A similar model can be developed for an exchange of missiles between two aircraft (3). This is known as a 1v1 engagement where v stands for versus. As is convention, one side will be known as blue and the other red. For example, we will assume blue fires first. Blue fires first and the probability of red being destroyed is pB and the probability that red survives is 1-pB. Red responds and the probability of blue being destroyed is now pR(1-pB) and probability of blue surviving is 1-pR(1-pB). The sequential exchange continues until both sides are out of weapons. When blue shoots first, equation 3 and 4 are used to represent the probability of red being destroyed by blue after n blue weapons are fired and the probability of blue being destroyed by n red weapons, respectively. Conversely if red fires first, equation 5 and 6 are used. Figure 2a illustrates equations 3 and 4 for various values of pB and pR, and figure 2b illustrates equation 5 and 6.





PBR(n) - when blue shoots first, probability red is destroyed
PBB(n) - when blue shoots first, probability blue is destroyed
PRR(n) - when red shoots first, probability red is destroyed
PRB(n) - when red shoots first, probability blue is destroyed
pB - blue probability of single shot destroying red
pR - red probability of single shot destroying blue
n - number of missiles fired by red/blue


Figure 2a


Figure 2b

The obvious conclusion from figure 2a and 2b is shooting first is very important, even more important than weapon PKSS.

2.3 Many Versus Many One-Sided Engagements

The model in section 2.1 can be extended beyond 1v1 engagements to 2v2, 2v4, or NvM in general (4, 5). The convention for the nomenclature is the number of blue aircraft is listed first, then v, and finally the number of red aircraft.

Three cases have been developed in the reference 4 for dealing with target sorting. In one extreme, each attacker randomly picks its targets. In this case, some targets may be double targeted and weapons may be wasted. This case may represent when there is poor command-and-control and/or poor communication between the individual attackers. The other extreme is perfect target sorting where all attackers uniformly distribute weapons over the targets. This case represents when the attackers and/or their controllers have good communication and the ability to effectively sort targets. The third case is an extension of the second where the attackers and/or their controllers have the ability to make a good kill assessment allowing them to focus new salvos only on surviving targets.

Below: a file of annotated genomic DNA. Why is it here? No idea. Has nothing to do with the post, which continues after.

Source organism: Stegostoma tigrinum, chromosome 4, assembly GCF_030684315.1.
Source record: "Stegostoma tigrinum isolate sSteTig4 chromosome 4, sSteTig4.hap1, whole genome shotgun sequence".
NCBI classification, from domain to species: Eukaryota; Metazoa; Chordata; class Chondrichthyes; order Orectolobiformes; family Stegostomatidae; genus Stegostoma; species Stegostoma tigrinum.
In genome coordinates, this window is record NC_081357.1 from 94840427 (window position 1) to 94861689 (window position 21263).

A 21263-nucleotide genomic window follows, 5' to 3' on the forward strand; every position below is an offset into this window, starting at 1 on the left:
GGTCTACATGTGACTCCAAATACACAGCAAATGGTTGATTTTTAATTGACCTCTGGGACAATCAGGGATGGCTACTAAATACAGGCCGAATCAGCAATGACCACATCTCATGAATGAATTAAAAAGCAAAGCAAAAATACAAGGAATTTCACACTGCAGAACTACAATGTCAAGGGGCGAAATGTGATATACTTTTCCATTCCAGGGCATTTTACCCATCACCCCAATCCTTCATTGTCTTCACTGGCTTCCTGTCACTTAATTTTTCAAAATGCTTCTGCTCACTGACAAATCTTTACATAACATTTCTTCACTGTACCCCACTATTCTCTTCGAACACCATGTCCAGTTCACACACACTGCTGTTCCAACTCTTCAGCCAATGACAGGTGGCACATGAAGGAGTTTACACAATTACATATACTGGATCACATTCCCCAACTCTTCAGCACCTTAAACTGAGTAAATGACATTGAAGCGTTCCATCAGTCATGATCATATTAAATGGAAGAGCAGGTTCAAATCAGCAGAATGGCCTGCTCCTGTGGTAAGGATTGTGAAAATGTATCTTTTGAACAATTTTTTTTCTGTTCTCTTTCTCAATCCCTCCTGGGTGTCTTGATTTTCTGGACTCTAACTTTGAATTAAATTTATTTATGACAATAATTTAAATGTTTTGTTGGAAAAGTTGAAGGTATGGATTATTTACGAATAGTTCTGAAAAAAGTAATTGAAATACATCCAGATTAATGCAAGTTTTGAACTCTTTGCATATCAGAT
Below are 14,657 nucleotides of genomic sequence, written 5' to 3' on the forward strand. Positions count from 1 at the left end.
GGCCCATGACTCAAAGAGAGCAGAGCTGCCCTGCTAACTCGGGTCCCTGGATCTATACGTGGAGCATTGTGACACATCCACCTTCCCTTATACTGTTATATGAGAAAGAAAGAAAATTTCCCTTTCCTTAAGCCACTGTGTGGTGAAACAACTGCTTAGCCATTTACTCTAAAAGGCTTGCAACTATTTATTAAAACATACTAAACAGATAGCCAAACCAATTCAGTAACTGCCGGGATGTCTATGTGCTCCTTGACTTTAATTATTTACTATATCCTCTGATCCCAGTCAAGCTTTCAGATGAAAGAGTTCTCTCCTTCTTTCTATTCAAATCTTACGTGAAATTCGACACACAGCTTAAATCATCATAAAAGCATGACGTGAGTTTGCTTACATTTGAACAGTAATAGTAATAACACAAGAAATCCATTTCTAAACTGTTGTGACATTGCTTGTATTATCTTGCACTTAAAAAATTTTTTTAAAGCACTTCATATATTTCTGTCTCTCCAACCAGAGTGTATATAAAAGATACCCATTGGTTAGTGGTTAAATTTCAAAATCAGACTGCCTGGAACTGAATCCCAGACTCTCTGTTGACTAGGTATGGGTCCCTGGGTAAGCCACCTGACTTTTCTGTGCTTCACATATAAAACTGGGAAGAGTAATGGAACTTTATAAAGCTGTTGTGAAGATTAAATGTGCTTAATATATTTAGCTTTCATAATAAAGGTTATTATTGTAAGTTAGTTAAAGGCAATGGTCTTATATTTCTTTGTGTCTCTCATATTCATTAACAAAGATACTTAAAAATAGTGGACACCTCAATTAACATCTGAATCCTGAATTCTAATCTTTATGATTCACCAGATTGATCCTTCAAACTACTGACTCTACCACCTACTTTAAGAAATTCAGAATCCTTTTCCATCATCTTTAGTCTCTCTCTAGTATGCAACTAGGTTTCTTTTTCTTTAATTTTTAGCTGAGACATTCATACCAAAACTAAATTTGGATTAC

This paper will focus on the simple extension of the 1v1 engagement to an NvN engagement. It is important to demonstrate that 1v1 results can be extended to many-on-many, but the details can be worked out in latter. In this situation N = M, and each attacker is assigned a single target. In addition the attacker expends all its missiles on its assigned target. Equations 7-10 can be used to determine the average number of survivors after the engagement is complete.





J - number of weapons per attacker
M - number of attackers
N - total number of wepons
T - number of targets
p J - probability of kill for J shots
p - probability of a single shot destroying the target
Sr - average survivability of each target
E S - expected number of surviving targets

Since M = T, equations 7-10 can be simplified to equation 11.


3. Extentions To Fundamental Analytical Models

3.1 One Versus One Sequential Engagement - Mutual Kills

Although the chance of both sides getting destroyed simultaneously may seem remote, with missiles that are actively guided in the terminal phase it can occur. This type of missile only needs to be guided by the attacker to within a certain range of the target, and then the attacker may disengage from the fight. This is advantage compared to the less sophisticated semi-active guided missile that must be guided all the way to the target (4). The author was not able to find the derivation of a 1v1 sequential engagement in which both sides' shots arrive simultaneously resulting in a mutual kill. Therefore equations are derived for this situation. The missiles in this case no longer arrive sequentially, but each side's volley arrives simultaneously. With each volley there are four potential outcomes: both sides are destroyed, red is destroyed and blue survives, red survives and blue is destroyed, or both sides survive. For example, equation 12 is the probability red is destroyed in the first exchange. It is the sum of the probability both sides are destroyed, and red is destroyed and blue survives.


Similarly, equation 13 represents the probability red is destroyed in the second volley. It is the probability that red and blue survived the first volley multiplied by the two cases where red is destroyed.


The natural result of this procedure is a general equation for n shots. Equation 14 and 15 represent the probability of destruction after n shots for red and blue, respectively.



A careful reader will note the resulting equation 12 is the same as equation 3. Similarly equation 13 is the same as equation 6.